The country was founded on the principle that most power was best left in the hands of individuals, and not trussed up in the single, overbearing, incompetent, currupt basket of government.

Posted by: msoja | March 29, 2010 10:14 AM | Report abuse

ps. Let me be clear: Bernanke is a bigger threat to our well being than Palin would be, but whatever your valuation, the point above still stands.

Posted by: msoja | March 29, 2010 10:17 AM | Report abuse

"Krugman needs to be speculating about how things would work under a President Romney or a President Scott Brown. Because something like that might still actually happen. "

Exactly. Palin may say crazy things to stay relevant, but people like Krugman comment on her because she brings in the "hits" or ratings or whatever. I mean, she should be referred to as "Fox News contributor Palin," not president.

I still think of Romney as some Manchurian candidate, only instead of some secret crazed communist, he'd be Mark Warner -- a smart executive type. Too bad his party's totally nuts.

Posted by: Chris_ | March 29, 2010 10:20 AM | Report abuse

---The FDIC works whether Bernanke thinks it necessary or not. And that's the reason it works.---

It works, only if you focus on what is readily apparent, and ignore side effects.

With so called guaranteed deposits, the incentives for people to investigate their banks before hiring them are reduced. Bank managers are likewise lightened of burdens of due diligence, as are regulators. In effect, it's a corruption of the market that will exacerbate the normal corrective mechanisms of same when the crunch of the next bursting bubble does come.

And the FDIC is about out of money, isn't it? Just like the rest of the government?

Posted by: msoja | March 29, 2010 10:35 AM | Report abuse

Hmmm, Sarah Palin.

That does sound familiar.

Isn't she the former future-mother-in-law of Playgirl model Levi Johnston?

Posted by: HughBriss | March 29, 2010 10:45 AM | Report abuse

President Palin?

It would appear that Mr. Klein takes a trip to Lala Land with this piece.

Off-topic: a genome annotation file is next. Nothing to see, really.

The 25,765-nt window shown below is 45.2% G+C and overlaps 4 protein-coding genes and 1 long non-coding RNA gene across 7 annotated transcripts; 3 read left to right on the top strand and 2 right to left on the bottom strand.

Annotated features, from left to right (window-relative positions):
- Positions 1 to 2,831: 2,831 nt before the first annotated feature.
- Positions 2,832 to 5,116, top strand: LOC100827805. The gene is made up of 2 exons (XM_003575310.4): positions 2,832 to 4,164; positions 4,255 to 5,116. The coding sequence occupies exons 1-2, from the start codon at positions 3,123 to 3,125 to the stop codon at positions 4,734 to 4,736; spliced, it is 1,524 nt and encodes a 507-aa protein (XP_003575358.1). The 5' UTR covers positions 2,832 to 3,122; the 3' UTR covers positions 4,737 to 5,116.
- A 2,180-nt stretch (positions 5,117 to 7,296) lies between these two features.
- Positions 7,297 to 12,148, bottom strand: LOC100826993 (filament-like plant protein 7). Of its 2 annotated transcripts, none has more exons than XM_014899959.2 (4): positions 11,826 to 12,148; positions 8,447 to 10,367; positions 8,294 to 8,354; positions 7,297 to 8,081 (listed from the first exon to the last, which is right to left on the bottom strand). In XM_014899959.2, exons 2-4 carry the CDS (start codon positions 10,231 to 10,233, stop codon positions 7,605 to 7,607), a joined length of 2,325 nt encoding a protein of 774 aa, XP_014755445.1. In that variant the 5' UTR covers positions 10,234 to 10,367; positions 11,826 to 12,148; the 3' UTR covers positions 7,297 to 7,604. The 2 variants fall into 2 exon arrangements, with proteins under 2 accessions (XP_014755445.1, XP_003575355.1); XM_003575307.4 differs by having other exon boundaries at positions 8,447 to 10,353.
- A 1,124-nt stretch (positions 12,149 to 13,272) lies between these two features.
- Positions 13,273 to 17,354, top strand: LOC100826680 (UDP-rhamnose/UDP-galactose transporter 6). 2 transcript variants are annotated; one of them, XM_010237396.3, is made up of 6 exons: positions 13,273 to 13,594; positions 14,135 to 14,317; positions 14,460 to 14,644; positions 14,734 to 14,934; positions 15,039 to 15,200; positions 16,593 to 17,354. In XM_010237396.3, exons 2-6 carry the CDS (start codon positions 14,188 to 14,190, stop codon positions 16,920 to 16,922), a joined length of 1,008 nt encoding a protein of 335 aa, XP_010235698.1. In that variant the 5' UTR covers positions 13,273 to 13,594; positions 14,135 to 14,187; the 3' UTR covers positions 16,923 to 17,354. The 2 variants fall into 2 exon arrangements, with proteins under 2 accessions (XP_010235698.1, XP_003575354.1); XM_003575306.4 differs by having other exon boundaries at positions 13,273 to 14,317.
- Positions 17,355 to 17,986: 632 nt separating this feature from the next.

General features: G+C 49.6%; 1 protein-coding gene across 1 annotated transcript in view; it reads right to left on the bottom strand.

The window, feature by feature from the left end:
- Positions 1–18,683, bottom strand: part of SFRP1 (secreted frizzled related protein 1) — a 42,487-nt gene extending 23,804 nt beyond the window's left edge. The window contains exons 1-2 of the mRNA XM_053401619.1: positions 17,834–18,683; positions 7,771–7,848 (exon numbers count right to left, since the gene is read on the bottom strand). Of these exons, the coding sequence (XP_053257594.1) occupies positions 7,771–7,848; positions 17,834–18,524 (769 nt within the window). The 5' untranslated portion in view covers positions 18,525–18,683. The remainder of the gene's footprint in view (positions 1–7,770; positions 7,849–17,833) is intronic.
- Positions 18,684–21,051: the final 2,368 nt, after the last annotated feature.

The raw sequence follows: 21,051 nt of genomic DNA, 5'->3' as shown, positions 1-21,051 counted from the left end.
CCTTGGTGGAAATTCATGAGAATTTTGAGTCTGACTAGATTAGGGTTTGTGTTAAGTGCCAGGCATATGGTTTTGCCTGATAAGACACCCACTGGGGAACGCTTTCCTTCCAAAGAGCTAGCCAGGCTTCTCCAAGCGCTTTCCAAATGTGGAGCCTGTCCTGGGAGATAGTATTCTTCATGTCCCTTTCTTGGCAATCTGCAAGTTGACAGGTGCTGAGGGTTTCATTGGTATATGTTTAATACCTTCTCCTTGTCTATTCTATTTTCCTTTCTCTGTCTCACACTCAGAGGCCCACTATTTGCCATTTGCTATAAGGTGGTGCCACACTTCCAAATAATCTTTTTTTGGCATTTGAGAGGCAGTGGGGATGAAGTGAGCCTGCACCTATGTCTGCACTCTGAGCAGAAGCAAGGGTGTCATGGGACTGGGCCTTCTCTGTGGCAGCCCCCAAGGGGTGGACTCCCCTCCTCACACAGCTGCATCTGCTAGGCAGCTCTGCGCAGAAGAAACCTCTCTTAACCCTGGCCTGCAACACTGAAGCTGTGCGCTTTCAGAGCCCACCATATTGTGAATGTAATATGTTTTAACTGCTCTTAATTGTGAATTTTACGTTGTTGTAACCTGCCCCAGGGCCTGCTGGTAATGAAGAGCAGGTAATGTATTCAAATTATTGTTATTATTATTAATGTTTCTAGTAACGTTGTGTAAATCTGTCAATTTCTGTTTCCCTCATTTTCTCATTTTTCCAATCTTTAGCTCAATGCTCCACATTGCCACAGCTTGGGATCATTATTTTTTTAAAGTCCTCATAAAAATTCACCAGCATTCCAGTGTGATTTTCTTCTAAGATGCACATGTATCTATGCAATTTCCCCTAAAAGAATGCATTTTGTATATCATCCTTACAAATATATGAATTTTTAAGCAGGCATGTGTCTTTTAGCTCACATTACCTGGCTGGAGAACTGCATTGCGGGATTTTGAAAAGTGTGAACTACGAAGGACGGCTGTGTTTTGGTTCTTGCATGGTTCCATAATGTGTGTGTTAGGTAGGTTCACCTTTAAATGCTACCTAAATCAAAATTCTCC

Caribou Barbie will never be president.

Hair Club for Men, sure.

Posted by: BenAMarine | March 29, 2010 12:00 PM | Report abuse

Re FDIC, Ezra, please explain sometime how its deposit insurance is funded. My understanding is that banks are charged some premium depending on their eligible deposits. Well, now that we the people are on the hook for all the deposits and counter-parties 'way above the insurance ceiling, shouldn't banks be paying premiums on ALL their deposits, 'cuz either FDIC or the Fed is going to bail out those big-ticket depositors?

Posted by: rkarraker | March 29, 2010 12:17 PM | Report abuse

Even though we have the FDIC, I'm not so sure that we don't have bank runs anymore... I mean, there was the series that the Pugent Sounds Business Journal ran on the last days of Washington Mutual and I remember bits about how the ATMs had to be stocked with more than twice its usual amount of money for withdrawals and locally, I certainly remember people lining up outside of IndyMac on the days before its demise.

Certainly, the fundamentals are different and in the case of IndyMac, the run came _after_ its collapse but the run on Washington Mutual certainly contributed partially to its ultimate demise.

Posted by: GregHao | March 29, 2010 1:04 PM | Report abuse

"In particular, the Federal Deposit Insurance Corporation will still work."

This is just a stupid statement. Klein must be forgetting the following:

"On May 20, 2009, President Barack Obama signed the Helping Families Save Their Homes Act, which extends the temporary increase in the standard maximum deposit insurance amount (SMDIA) to $250,000 per depositor through December 31, 2013. This extension of the temporary $250,000 coverage limit became effective immediately upon the President's signature. The legislation provides that the SMDIA will return to $100,000 on January 1, 2014." --

Would a President Palin have signed that bill into law? What would have happened to consumer confidence had she not? What will happen once the temporary $250,000 limit drops back down to $100,000? Would a president Palin seek permanent increases? Many questions, many variables, many scenarios. Not all of them pretty.

Blindness will get you nowhere examining these sorts of hypotheticals.

Posted by: jc263field | March 29, 2010 1:26 PM | Report abuse

The system deleted my url to the FDIC for the statement about changes in FDIC coverage limits. I'll try again:

www.fdic.gov/news/news/financial/2009/fil09022.html

Posted by: jc263field | March 29, 2010 1:48 PM | Report abuse

PLEASE, the FDIC didn't collect fees from 1996 to 2006 from most banks:

http://www.boston.com/news/nation/washington/articles/2009/03/11/now_needy_fdic_collected_little_in_premiums/?page=full?ref=fp1

Posted by: jim80 | March 29, 2010 5:25 PM | Report abuse

Ezra!! TAKE A SHOWER!! YOU WERE GOOD WITH HEALTH REFORM!!

But you're not Einstein. You're going to have to STUDY finreg.

Study. Got it?

ok.

Posted by: muddypaws | March 29, 2010 8:44 PM | Report abuse

The comments to this entry are closed.